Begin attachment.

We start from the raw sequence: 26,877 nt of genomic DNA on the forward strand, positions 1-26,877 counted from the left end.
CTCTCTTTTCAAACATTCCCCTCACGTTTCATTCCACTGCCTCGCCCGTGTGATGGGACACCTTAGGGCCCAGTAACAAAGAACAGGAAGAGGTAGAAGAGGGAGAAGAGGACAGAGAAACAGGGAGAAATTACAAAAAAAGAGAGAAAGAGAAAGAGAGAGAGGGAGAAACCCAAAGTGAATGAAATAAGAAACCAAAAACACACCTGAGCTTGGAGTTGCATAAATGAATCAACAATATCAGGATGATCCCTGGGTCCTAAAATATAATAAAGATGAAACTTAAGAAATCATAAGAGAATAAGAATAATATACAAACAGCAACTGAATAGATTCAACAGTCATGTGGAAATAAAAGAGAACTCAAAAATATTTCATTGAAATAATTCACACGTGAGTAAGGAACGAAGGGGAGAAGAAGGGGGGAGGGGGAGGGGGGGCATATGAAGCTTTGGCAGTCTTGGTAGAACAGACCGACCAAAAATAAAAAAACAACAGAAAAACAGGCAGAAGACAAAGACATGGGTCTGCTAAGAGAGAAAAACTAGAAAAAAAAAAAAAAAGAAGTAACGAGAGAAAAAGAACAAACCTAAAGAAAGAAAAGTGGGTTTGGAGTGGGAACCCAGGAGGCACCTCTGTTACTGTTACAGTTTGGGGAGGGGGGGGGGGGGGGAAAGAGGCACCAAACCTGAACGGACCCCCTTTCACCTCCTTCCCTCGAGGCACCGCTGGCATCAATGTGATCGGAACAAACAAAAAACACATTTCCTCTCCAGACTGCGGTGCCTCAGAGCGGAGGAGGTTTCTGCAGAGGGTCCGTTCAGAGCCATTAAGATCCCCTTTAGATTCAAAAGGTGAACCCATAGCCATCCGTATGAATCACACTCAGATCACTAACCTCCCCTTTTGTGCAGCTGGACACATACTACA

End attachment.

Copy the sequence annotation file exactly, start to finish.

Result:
We start from the raw sequence: 26,877 nt of genomic DNA on the forward strand, positions 1-26,877 counted from the left end.
CTCTCTTTTCAAACATTCCCCTCACGTTTCATTCCACTGCCTCGCCCGTGTGATGGGACACCTTAGGGCCCAGTAACAAAGAACAGGAAGAGGTAGAAGAGGGAGAAGAGGACAGAGAAACAGGGAGAAATTACAAAAAAAGAGAGAAAGAGAAAGAGAGAGAGGGAGAAACCCAAAGTGAATGAAATAAGAAACCAAAAACACACCTGAGCTTGGAGTTGCATAAATGAATCAACAATATCAGGATGATCCCTGGGTCCTAAAATATAATAAAGATGAAACTTAAGAAATCATAAGAGAATAAGAATAATATACAAACAGCAACTGAATAGATTCAACAGTCATGTGGAAATAAAAGAGAACTCAAAAATATTTCATTGAAATAATTCACACGTGAGTAAGGAACGAAGGGGAGAAGAAGGGGGGAGGGGGAGGGGGGGCATATGAAGCTTTGGCAGTCTTGGTAGAACAGACCGACCAAAAATAAAAAAACAACAGAAAAACAGGCAGAAGACAAAGACATGGGTCTGCTAAGAGAGAAAAACTAGAAAAAAAAAAAAAAAGAAGTAACGAGAGAAAAAGAACAAACCTAAAGAAAGAAAAGTGGGTTTGGAGTGGGAACCCAGGAGGCACCTCTGTTACTGTTACAGTTTGGGGAGGGGGGGGGGGGGGGAAAGAGGCACCAAACCTGAACGGACCCCCTTTCACCTCCTTCCCTCGAGGCACCGCTGGCATCAATGTGATCGGAACAAACAAAAAACACATTTCCTCTCCAGACTGCGGTGCCTCAGAGCGGAGGAGGTTTCTGCAGAGGGTCCGTTCAGAGCCATTAAGATCCCCTTTAGATTCAAAAGGTGAACCCATAGCCATCCGTATGAATCACACTCAGATCACTAACCTCCCCTTTTGTGCAGCTGGACACATACTACA